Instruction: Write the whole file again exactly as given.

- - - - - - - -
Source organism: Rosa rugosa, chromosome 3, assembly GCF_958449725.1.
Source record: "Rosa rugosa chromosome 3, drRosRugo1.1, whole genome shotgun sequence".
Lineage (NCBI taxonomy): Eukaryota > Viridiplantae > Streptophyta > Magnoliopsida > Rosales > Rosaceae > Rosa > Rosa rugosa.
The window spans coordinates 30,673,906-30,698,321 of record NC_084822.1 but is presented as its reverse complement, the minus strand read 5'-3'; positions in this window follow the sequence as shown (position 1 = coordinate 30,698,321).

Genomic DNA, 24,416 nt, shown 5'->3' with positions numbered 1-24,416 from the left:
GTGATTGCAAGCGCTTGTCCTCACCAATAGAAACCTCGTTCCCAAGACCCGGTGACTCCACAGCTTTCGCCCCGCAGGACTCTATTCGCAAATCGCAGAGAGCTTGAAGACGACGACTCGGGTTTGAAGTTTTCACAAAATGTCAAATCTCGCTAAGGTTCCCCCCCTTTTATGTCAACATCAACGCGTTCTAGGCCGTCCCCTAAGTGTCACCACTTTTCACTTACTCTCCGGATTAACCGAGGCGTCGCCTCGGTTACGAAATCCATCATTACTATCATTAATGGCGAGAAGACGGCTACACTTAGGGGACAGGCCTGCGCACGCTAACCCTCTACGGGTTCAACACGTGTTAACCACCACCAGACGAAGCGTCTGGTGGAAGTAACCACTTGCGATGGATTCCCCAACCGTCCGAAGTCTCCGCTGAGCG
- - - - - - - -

Source organism: Rosa rugosa, chromosome 3, assembly GCF_958449725.1.
Source record: "Rosa rugosa chromosome 3, drRosRugo1.1, whole genome shotgun sequence".
Lineage (NCBI taxonomy): Eukaryota > Viridiplantae > Streptophyta > Magnoliopsida > Rosales > Rosaceae > Rosa > Rosa rugosa.
The window spans coordinates 30,673,906-30,698,321 of record NC_084822.1 but is presented as its reverse complement, the minus strand read 5'-3'; positions in this window follow the sequence as shown (position 1 = coordinate 30,698,321).

Genomic DNA, 24,416 nt, shown 5'->3' with positions numbered 1-24,416 from the left:
GTGATTGCAAGCGCTTGTCCTCACCAATAGAAACCTCGTTCCCAAGACCCGGTGACTCCACAGCTTTCGCCCCGCAGGACTCTATTCGCAAATCGCAGAGAGCTTGAAGACGACGACTCGGGTTTGAAGTTTTCACAAAATGTCAAATCTCGCTAAGGTTCCCCCCCTTTTATGTCAACATCAACGCGTTCTAGGCCGTCCCCTAAGTGTCACCACTTTTCACTTACTCTCCGGATTAACCGAGGCGTCGCCTCGGTTACGAAATCCATCATTACTATCATTAATGGCGAGAAGACGGCTACACTTAGGGGACAGGCCTGCGCACGCTAACCCTCTACGGGTTCAACACGTGTTAACCACCACCAGACGAAGCGTCTGGTGGAAGTAACCACTTGCGATGGATTCCCCAACCGTCCGAAGTCTCCGCTGAGCG